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Evolutionary Computation

Fall 2020, Vol. 28, No. 3, Pages 405-435
(doi: 10.1162/evco_a_00260)
© 2019 Massachusetts Institute of Technology
Diagonal Acceleration for Covariance Matrix Adaptation Evolution Strategies
Article PDF (3.57 MB)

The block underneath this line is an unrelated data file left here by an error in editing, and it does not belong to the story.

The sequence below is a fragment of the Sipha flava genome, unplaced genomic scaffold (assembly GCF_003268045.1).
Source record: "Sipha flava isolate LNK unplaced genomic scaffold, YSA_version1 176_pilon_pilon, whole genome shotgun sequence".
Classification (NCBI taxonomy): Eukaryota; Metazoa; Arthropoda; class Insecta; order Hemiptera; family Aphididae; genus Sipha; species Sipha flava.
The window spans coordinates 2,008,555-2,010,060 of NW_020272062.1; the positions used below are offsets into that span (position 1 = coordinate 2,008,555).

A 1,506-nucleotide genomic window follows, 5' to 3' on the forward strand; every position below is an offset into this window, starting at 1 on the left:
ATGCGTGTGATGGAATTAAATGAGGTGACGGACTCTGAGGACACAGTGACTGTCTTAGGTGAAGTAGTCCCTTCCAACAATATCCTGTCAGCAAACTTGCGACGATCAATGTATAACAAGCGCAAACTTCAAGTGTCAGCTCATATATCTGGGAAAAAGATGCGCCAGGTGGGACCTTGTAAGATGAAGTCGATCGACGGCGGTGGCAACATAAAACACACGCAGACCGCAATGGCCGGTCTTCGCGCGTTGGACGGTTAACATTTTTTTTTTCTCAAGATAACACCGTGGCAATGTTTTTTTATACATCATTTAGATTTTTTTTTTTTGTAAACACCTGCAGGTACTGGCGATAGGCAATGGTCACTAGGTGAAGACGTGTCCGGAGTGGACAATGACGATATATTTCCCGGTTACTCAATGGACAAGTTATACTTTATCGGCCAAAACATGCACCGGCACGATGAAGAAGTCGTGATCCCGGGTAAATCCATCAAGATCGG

We introduce an acceleration for covariance matrix adaptation evolution strategies (CMA-ES) by means of adaptive diagonal decoding (dd-CMA). This diagonal acceleration endows the default CMA-ES with the advantages of separable CMA-ES without inheriting its drawbacks. Technically, we introduce a diagonal matrix D that expresses coordinate-wise variances of the sampling distribution in DCD form. The diagonal matrix can learn a rescaling of the problem in the coordinates within a linear number of function evaluations. Diagonal decoding can also exploit separability of the problem, but, crucially, does not compromise the performance on nonseparable problems. The latter is accomplished by modulating the learning rate for the diagonal matrix based on the condition number of the underlying correlation matrix. dd-CMA-ES not only combines the advantages of default and separable CMA-ES, but may achieve overadditive speedup: it improves the performance, and even the scaling, of the better of default and separable CMA-ES on classes of nonseparable test functions that reflect, arguably, a landscape feature commonly observed in practice.The article makes two further secondary contributions: we introduce two different approaches to guarantee positive definiteness of the covariance matrix with active CMA, which is valuable in particular with large population size; we revise the default parameter setting in CMA-ES, proposing accelerated settings in particular for large dimension.All our contributions can be viewed as independent improvements of CMA-ES, yet they are also complementary and can be seamlessly combined. In numerical experiments with dd-CMA-ES up to dimension 5120, we observe remarkable improvements over the original covariance matrix adaptation on functions with coordinate-wise ill-conditioning. The improvement is observed also for large population sizes up to about dimension squared.